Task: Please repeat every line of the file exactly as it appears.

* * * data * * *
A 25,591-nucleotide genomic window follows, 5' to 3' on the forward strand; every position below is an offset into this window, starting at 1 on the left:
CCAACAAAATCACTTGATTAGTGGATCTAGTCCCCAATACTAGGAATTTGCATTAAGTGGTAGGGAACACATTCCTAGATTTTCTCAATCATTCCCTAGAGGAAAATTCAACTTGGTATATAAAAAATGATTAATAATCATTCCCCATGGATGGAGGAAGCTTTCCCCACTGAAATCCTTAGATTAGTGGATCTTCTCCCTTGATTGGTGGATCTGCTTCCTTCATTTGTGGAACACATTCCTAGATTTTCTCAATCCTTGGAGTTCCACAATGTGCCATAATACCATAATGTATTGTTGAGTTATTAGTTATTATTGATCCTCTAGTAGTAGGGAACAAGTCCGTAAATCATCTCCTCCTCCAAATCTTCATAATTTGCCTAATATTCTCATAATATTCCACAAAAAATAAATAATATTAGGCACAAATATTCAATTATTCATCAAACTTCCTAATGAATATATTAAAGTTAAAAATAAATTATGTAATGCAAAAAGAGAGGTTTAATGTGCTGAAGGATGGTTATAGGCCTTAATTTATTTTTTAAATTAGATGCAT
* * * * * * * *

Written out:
A 25,591-nucleotide genomic window follows, 5' to 3' on the forward strand; every position below is an offset into this window, starting at 1 on the left:
CCAACAAAATCACTTGATTAGTGGATCTAGTCCCCAATACTAGGAATTTGCATTAAGTGGTAGGGAACACATTCCTAGATTTTCTCAATCATTCCCTAGAGGAAAATTCAACTTGGTATATAAAAAATGATTAATAATCATTCCCCATGGATGGAGGAAGCTTTCCCCACTGAAATCCTTAGATTAGTGGATCTTCTCCCTTGATTGGTGGATCTGCTTCCTTCATTTGTGGAACACATTCCTAGATTTTCTCAATCCTTGGAGTTCCACAATGTGCCATAATACCATAATGTATTGTTGAGTTATTAGTTATTATTGATCCTCTAGTAGTAGGGAACAAGTCCGTAAATCATCTCCTCCTCCAAATCTTCATAATTTGCCTAATATTCTCATAATATTCCACAAAAAATAAATAATATTAGGCACAAATATTCAATTATTCATCAAACTTCCTAATGAATATATTAAAGTTAAAAATAAATTATGTAATGCAAAAAGAGAGGTTTAATGTGCTGAAGGATGGTTATAGGCCTTAATTTATTTTTTAAATTAGATGCAT